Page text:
The market for commercially produced Schmidt-Cassegrains has been dominated by Celestron and Meade Instruments Corporation since the 1980s. Both companies now offer more costly derivatives of the Schmidt-Cassegrain design that reduce an optical aberration known as coma. The latter are primarily designed for for wide-field imaging with larger format CCD cameras; we believe that most visual-only users will be satisfied with the original Schmidt-Cassegrain designs.
More About Schmidt-Cassegrain Telescopes
Schmidt-Cassegrain telescopes are some of the most popular pieces of equipment on the market, favored for their large aperture in a relatively small, lightweight package. Perhaps the best way to describe a Schmidt-Cassegrain would be to label it as "the jack of all trades" among telescope designs. Simply stated, Schmidt-Cassegrains do everything at least moderately well or better. This includes lunar and planetary observation, astrophotography, and deep space observing, provided they are of large enough aperture. We recommend a minimum of six inches in aperture for deep space observing, but more is always better. Schmidt-Cassegrains equipped with a 90 degree star diagonal produce an image that is upright but right-left reversed, making them suitable for terrestrial observing as well.
Schmidt-Cassegrains are a type of catadioptric telescope with a folded light path using both mirrors and a lens to concentrate light at the focal plane. The result is a relatively compact telescope relative to the aperture, or the short and stubby appearance of these telescopes. Schmidt-Cassegrain telescopes, also called SCTs, use the following components to concentrate light at the focal plane:
- Schmidt Corrector Lens: Also known as a corrector plate, this lens is at the front end of an SCT and is where light passes through to enter the telescope. This Schmidt corrector lens is flat with a slight aspheric curve to correct the spherical aberration caused using spherical mirrors in the telescope.
- Concave Spherical Primary Mirror: This is the light that passes through the corrector lens and is reflected by a concave primary mirror at the back of the scope, close to the eyepiece. This concave mirror focuses the light toward the front of the telescope. Usually, these primary mirrors have a focal length around twice the diameter of the mirror. For example, a Celestron 8-inch CPC Schmidt-Cassegrain telescope would have an 8-inch primary mirror with a focal length of 16 inches.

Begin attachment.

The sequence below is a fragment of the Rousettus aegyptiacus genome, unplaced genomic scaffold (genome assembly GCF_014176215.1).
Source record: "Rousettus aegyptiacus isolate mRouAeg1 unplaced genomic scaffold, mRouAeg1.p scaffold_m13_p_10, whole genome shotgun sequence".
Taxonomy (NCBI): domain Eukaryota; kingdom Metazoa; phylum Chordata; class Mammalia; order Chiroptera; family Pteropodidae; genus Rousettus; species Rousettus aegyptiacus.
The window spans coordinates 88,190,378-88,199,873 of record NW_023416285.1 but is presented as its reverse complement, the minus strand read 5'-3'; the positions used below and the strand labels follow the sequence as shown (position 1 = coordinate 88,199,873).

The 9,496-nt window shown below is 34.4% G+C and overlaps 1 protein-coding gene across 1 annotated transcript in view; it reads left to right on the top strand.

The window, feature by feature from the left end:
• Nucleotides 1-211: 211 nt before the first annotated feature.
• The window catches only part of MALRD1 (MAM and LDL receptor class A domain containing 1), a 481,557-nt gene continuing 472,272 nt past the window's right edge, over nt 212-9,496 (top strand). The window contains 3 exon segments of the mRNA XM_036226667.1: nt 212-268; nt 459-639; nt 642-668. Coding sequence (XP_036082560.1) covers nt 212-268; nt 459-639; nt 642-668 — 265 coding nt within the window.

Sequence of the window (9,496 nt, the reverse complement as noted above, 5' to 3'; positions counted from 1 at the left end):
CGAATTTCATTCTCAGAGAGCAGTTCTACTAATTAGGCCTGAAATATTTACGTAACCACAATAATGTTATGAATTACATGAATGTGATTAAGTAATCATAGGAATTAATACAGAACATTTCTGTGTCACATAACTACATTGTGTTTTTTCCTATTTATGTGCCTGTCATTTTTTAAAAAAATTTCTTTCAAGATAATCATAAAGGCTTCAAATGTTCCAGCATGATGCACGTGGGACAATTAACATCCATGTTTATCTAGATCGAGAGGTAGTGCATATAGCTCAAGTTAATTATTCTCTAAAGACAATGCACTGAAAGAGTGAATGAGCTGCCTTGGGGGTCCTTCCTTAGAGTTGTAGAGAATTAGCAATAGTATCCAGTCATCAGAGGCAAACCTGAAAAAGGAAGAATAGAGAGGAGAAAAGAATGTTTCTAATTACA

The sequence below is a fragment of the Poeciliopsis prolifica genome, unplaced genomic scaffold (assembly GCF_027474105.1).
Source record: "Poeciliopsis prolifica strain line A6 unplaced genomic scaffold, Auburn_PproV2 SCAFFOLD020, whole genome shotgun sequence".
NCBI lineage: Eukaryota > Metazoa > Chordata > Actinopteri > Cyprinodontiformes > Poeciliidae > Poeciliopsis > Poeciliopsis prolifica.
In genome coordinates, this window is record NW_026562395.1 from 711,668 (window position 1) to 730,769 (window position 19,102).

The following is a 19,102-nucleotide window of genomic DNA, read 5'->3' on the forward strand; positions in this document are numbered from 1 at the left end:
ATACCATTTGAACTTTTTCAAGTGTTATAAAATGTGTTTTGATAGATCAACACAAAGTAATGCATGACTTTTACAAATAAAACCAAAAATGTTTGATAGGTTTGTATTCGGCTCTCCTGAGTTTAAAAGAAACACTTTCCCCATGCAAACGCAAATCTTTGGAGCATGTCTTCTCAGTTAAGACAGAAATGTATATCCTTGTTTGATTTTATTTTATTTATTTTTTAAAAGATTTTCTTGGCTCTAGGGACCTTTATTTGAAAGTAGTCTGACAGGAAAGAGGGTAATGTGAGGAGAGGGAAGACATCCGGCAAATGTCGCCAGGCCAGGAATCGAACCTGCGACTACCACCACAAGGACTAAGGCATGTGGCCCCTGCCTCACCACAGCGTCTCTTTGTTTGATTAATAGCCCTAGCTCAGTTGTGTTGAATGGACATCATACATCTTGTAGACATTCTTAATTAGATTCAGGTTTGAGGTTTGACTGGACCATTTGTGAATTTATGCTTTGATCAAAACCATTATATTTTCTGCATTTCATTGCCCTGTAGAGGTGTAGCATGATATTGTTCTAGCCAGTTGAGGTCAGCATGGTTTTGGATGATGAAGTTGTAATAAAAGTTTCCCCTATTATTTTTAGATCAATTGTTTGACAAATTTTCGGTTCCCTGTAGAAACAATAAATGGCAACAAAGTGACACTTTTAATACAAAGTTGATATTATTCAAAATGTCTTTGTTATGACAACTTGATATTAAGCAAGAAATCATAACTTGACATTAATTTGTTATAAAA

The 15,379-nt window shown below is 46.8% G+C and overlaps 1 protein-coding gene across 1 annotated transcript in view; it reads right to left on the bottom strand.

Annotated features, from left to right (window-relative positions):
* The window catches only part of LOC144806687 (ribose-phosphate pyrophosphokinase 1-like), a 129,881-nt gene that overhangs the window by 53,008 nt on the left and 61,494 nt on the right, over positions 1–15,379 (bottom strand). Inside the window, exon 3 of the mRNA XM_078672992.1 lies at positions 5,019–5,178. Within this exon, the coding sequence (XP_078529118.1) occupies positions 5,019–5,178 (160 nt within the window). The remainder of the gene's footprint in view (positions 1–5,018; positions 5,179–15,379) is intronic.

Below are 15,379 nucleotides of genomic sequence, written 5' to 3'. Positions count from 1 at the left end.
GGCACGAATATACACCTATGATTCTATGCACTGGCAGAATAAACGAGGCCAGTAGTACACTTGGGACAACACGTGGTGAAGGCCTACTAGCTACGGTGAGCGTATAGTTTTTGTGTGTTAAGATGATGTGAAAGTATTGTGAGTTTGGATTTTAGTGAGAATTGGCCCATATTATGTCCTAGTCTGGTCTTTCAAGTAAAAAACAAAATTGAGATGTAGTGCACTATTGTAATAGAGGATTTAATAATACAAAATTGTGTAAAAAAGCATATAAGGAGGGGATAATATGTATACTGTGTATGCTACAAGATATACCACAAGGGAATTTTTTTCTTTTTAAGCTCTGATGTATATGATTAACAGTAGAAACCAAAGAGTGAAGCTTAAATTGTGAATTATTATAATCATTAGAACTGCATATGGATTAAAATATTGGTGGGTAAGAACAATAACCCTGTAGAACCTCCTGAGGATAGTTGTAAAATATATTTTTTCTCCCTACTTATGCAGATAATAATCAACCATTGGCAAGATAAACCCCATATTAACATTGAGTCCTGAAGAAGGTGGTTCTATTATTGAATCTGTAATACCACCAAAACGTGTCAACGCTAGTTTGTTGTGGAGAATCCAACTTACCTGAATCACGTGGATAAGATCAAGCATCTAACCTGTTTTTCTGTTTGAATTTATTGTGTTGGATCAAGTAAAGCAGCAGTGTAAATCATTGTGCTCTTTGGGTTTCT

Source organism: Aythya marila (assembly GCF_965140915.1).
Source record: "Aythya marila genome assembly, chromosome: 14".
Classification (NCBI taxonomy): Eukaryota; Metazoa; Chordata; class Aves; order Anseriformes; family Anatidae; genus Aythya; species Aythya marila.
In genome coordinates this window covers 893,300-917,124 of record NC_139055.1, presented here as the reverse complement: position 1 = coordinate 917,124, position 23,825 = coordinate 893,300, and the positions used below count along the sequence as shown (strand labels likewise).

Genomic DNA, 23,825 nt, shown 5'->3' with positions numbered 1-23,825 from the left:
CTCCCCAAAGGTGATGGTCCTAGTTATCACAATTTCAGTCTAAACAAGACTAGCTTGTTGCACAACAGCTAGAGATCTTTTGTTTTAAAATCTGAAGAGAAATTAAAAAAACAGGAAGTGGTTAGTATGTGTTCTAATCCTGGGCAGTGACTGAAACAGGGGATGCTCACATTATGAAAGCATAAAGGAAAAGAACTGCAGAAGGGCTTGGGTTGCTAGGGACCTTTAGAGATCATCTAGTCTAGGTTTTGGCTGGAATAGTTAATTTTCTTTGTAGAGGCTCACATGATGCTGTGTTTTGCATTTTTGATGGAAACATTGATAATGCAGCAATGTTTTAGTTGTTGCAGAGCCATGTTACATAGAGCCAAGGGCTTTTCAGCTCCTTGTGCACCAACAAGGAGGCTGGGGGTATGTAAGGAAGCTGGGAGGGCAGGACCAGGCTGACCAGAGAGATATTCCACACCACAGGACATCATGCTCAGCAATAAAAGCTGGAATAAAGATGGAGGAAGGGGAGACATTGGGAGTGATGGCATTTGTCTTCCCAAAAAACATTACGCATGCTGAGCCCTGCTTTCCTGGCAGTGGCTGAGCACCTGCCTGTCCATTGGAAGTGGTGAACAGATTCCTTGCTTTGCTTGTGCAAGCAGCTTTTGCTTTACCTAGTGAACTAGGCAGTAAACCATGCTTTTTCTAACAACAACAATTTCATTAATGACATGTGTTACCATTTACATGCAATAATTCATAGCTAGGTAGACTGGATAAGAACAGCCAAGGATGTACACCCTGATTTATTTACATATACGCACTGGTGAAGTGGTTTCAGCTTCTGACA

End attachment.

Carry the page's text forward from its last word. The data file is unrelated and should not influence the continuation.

- Convex Secondary Mirror: The primary mirror reflects light onto a convex secondary mirror close to the front of the telescope. This not only reflects the light back toward the primary mirror but the convex curvature of this mirror also effectively magnifies the focal length of the telescope, allowing the telescope to act much longer than it is. Typically, this magnification factor is around 5x. Following the previous example, this means that an 8-inch telescope with a primary mirror that produces a focal length of 16 inches would have an effective focal length of 80 inches, ten times the diameter of the primary mirror.
What is Coma and Should You Worry About it?
One minor drawback of the classic Schmidt-Cassegrain design is an optical aberration known as coma. Stars at the edge of the field will not be as round as those at the center of the field. The two primary manufactures of Schmidt-Cassegrain telescopes, Meade and Celestron, have more advanced offerings designed to minimize coma. Meade introduced their solution in 2005, using an aspherical secondary mirror to correct coma. Meade refers to these telescopes as Advanced Coma Free, or ACF. Celestron answered the call several years later with an entirely different approach. The Celestron design, known as EdgeHD, incorporates a coma correcting lens group into a standard Schmidt-Cassegrain. Both designs do produce superior star images towards the edge of field, with the affect being most noticeable in photographs. It takes a trained eye to notice the difference visually, and that difference may not be worth the price premium for a large number of visual observers. Our standard advice to beginners is that you are unlikely to notice the difference visually, if for no other reason than the fact that your eye is going to concentrate on the center of the field where coma is not present.